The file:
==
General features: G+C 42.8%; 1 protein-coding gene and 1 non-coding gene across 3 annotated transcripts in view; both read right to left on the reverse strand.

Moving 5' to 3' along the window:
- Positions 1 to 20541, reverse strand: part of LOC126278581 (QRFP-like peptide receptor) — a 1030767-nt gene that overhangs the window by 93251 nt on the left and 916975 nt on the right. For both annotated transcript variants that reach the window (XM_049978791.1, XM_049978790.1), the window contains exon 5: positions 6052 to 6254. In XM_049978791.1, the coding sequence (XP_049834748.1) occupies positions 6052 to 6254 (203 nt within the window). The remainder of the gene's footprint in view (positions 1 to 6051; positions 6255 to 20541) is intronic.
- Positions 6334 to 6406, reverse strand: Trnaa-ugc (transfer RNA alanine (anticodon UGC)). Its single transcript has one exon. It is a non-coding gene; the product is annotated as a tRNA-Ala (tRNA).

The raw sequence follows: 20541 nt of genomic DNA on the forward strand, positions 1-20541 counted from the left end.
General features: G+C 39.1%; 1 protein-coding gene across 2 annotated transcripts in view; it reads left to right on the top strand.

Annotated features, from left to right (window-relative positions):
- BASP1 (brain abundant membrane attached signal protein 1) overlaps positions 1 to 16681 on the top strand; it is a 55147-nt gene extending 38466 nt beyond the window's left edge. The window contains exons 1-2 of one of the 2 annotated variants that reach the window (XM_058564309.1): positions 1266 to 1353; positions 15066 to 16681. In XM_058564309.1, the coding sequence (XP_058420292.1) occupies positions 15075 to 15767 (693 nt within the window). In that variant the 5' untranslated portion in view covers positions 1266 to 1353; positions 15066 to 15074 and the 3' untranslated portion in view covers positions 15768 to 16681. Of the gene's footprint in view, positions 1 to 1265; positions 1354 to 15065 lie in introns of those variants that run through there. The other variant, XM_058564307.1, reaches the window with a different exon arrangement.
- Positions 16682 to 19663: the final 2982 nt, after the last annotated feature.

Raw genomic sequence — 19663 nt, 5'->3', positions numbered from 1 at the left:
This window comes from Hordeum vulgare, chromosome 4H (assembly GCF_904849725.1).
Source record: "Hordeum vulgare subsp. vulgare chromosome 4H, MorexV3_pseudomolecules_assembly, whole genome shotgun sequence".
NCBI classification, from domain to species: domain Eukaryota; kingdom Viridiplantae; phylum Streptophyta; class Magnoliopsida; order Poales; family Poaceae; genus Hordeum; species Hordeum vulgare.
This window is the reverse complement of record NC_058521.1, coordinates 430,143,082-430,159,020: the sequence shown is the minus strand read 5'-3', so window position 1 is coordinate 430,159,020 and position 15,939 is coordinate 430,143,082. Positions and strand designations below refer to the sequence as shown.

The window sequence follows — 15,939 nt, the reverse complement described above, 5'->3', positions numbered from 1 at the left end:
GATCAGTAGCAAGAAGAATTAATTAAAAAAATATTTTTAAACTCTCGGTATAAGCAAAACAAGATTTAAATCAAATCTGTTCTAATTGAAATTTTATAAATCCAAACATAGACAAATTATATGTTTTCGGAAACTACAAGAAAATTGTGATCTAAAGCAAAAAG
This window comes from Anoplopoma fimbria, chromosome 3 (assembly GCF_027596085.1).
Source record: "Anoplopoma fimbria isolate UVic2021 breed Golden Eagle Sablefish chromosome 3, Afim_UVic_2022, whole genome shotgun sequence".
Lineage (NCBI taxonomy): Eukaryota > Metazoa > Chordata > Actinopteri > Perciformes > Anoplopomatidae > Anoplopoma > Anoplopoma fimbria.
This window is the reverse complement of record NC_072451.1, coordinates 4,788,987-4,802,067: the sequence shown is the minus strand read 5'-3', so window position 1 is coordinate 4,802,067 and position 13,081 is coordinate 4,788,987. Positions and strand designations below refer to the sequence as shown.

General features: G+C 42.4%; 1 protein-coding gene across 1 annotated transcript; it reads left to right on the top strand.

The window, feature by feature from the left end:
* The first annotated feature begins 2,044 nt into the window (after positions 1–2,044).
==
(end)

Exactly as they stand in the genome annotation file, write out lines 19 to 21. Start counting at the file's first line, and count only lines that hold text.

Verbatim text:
Lineage (NCBI taxonomy): Eukaryota > Metazoa > Chordata > Actinopteri > Perciformes > Anoplopomatidae > Anoplopoma > Anoplopoma fimbria.
This window is the reverse complement of record NC_072451.1, coordinates 4,788,987-4,802,067: the sequence shown is the minus strand read 5'-3', so window position 1 is coordinate 4,802,067 and position 13,081 is coordinate 4,788,987. Positions and strand designations below refer to the sequence as shown.

General features: G+C 42.4%; 1 protein-coding gene across 1 annotated transcript; it reads left to right on the top strand.